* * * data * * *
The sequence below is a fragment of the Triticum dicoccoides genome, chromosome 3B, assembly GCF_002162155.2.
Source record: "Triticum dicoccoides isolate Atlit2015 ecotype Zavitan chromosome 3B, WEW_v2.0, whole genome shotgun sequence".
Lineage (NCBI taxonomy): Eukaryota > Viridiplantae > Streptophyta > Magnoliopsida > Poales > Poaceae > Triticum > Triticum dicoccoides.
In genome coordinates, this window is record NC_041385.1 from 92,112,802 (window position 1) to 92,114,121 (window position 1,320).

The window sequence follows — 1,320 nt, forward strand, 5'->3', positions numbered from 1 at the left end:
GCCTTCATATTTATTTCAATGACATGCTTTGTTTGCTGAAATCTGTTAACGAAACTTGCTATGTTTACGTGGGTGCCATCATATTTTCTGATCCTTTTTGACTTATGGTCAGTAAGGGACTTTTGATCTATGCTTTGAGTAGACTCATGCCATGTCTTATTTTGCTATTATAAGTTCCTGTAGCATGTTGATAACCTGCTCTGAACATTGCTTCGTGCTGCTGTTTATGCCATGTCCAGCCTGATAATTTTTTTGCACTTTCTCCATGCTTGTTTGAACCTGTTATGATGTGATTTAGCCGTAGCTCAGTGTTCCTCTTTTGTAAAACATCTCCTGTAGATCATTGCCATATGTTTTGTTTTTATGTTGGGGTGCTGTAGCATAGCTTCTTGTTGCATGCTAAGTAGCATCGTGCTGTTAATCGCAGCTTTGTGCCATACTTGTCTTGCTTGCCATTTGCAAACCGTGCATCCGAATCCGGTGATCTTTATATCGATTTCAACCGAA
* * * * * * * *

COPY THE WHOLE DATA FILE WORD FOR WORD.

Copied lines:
The sequence below is a fragment of the Triticum dicoccoides genome, chromosome 3B, assembly GCF_002162155.2.
Source record: "Triticum dicoccoides isolate Atlit2015 ecotype Zavitan chromosome 3B, WEW_v2.0, whole genome shotgun sequence".
Lineage (NCBI taxonomy): Eukaryota > Viridiplantae > Streptophyta > Magnoliopsida > Poales > Poaceae > Triticum > Triticum dicoccoides.
In genome coordinates, this window is record NC_041385.1 from 92,112,802 (window position 1) to 92,114,121 (window position 1,320).

The window sequence follows — 1,320 nt, forward strand, 5'->3', positions numbered from 1 at the left end:
GCCTTCATATTTATTTCAATGACATGCTTTGTTTGCTGAAATCTGTTAACGAAACTTGCTATGTTTACGTGGGTGCCATCATATTTTCTGATCCTTTTTGACTTATGGTCAGTAAGGGACTTTTGATCTATGCTTTGAGTAGACTCATGCCATGTCTTATTTTGCTATTATAAGTTCCTGTAGCATGTTGATAACCTGCTCTGAACATTGCTTCGTGCTGCTGTTTATGCCATGTCCAGCCTGATAATTTTTTTGCACTTTCTCCATGCTTGTTTGAACCTGTTATGATGTGATTTAGCCGTAGCTCAGTGTTCCTCTTTTGTAAAACATCTCCTGTAGATCATTGCCATATGTTTTGTTTTTATGTTGGGGTGCTGTAGCATAGCTTCTTGTTGCATGCTAAGTAGCATCGTGCTGTTAATCGCAGCTTTGTGCCATACTTGTCTTGCTTGCCATTTGCAAACCGTGCATCCGAATCCGGTGATCTTTATATCGATTTCAACCGAA